Growing up in a house void of inspiration, I always looked outward for my involvement, expression and stimulation through food and creativity. I grew up in the mountains of New Mexico and then in my teens moved to a larger city where I quickly embraced the best of both cultures.
The city was all about social interactions and indulgence, and the country was about hunting and seeking the perfect spot in the clearing to think about and understand the earth. I have always felt connected to that form of vulnerability and exploration as most of my cherished memories were related to picking wild edibles along the trails as a kid while getting lost in the forest, sometimes for hours. I found abundant joy in food and science from an early age and took any opportunity to cook, feed others and understand the nature of the simplest forms of things. I started full time in the food industry at 22 as a dishwasher, eventually moving up to a cook, then into lead positions in the best restaurants in the city. During this time I accepted a sous chef position in a tightly wound French kitchen which had everything I thought I wanted: a tight brigade, technique and passion for excellence … but something was missing. I began looking back at my earlier years and realized I was out of touch with my original organic connection to food and terrain. I started feeling like a kid in the city again, really trying once more to get lost in the wilderness.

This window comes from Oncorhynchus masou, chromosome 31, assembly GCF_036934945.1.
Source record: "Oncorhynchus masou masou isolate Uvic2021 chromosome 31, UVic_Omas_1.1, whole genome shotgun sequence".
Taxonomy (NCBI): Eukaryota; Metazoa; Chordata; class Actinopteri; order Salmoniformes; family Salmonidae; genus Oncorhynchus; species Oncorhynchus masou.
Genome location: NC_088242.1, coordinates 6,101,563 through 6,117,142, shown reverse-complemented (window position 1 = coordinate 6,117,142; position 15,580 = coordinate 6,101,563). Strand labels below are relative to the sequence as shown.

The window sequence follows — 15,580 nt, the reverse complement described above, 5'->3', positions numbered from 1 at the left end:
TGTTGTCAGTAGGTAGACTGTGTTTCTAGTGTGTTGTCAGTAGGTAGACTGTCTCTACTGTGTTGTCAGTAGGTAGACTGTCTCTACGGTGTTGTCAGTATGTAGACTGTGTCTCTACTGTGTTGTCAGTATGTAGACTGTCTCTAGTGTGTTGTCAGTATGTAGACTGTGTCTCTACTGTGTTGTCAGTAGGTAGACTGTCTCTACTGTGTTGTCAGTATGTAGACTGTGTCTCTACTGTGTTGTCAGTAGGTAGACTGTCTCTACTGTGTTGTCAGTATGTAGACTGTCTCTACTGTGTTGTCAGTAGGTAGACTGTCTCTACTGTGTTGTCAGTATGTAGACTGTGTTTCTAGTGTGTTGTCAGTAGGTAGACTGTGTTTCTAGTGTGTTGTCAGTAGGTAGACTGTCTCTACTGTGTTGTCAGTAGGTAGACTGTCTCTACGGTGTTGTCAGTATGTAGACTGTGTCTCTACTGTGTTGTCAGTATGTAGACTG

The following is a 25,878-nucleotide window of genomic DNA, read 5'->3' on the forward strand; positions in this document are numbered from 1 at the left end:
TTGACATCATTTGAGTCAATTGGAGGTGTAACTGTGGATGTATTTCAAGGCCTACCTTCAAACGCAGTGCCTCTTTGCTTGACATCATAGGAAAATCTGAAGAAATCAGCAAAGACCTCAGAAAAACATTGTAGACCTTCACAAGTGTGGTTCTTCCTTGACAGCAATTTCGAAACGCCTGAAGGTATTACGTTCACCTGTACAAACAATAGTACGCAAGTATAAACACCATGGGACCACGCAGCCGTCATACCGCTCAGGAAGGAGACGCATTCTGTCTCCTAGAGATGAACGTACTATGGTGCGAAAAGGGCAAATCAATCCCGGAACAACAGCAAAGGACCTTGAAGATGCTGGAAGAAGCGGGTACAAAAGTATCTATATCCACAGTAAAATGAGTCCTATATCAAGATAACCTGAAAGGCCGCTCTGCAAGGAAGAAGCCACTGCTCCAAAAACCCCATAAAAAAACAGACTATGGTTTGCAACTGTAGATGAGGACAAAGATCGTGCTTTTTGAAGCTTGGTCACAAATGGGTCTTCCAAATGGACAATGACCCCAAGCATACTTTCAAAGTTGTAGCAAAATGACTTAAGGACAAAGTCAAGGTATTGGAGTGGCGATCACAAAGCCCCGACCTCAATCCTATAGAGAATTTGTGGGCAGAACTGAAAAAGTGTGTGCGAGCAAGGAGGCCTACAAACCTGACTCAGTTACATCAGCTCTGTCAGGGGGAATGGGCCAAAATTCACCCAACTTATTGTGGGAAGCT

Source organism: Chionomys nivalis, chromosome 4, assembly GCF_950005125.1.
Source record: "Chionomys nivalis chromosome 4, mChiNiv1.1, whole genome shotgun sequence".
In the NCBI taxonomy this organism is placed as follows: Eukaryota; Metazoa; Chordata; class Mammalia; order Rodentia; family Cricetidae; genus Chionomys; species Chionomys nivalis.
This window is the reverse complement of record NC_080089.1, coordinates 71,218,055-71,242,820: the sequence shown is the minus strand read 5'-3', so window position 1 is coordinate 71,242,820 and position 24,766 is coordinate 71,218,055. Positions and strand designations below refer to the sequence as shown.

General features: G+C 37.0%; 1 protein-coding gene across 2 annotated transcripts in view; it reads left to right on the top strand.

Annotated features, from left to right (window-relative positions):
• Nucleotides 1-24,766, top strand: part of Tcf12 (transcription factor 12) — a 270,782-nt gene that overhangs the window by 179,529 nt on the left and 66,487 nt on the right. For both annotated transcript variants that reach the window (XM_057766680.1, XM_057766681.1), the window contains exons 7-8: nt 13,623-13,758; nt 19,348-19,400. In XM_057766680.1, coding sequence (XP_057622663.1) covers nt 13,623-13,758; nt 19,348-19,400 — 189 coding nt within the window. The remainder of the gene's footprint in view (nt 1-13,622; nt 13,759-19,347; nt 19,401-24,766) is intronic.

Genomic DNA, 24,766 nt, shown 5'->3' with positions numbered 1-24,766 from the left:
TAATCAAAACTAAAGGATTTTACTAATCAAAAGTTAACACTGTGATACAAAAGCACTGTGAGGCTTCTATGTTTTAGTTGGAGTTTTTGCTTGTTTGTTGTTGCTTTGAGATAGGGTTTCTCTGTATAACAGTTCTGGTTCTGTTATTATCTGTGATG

Institutions like the Nordic Food Lab and Noma changed my perspective on foraging and fermentation and I immediately noticed the lack of progression in these areas in my environment at the time. So I decided to apply all of these refound passions into my current chef position but found others cared very little about these things or had no interest in implementing fermentation technique or innovations in the average kitchen. So I quickly decided to leave my position to pursue my love for food science, with plans to eventually give back to the industry. I took a position leading a fermentation program at a local third generation farm. This was worlds apart from the kitchen I was so familiar with, but the ethos of the farm was inherently driven to the respect of our earth and cherishing of our crops in order to provide the best product for transformation.
This way of thinking was a huge factor in my future developments and also helped to bring me closer to my goals. I was fermenting everything and nobody could stop me. At the beginnings it was random and fueled by recipes found online but eventually I formed intuition. This newfound intuition changed everything. I started to feel connected to my projects on the internal level and new ideas began flooding my head. With a firm grip on the chemical compositions and salt ratios for these projects, it all helped to confirm my new approach to fermentation and I felt compelled to help others who asked questions that no one answered for me. My desire is to spread knowledge while encouraging others to build relationships with their ingredients and each other in the process.
Jason Ignacio White (Austin, Texas)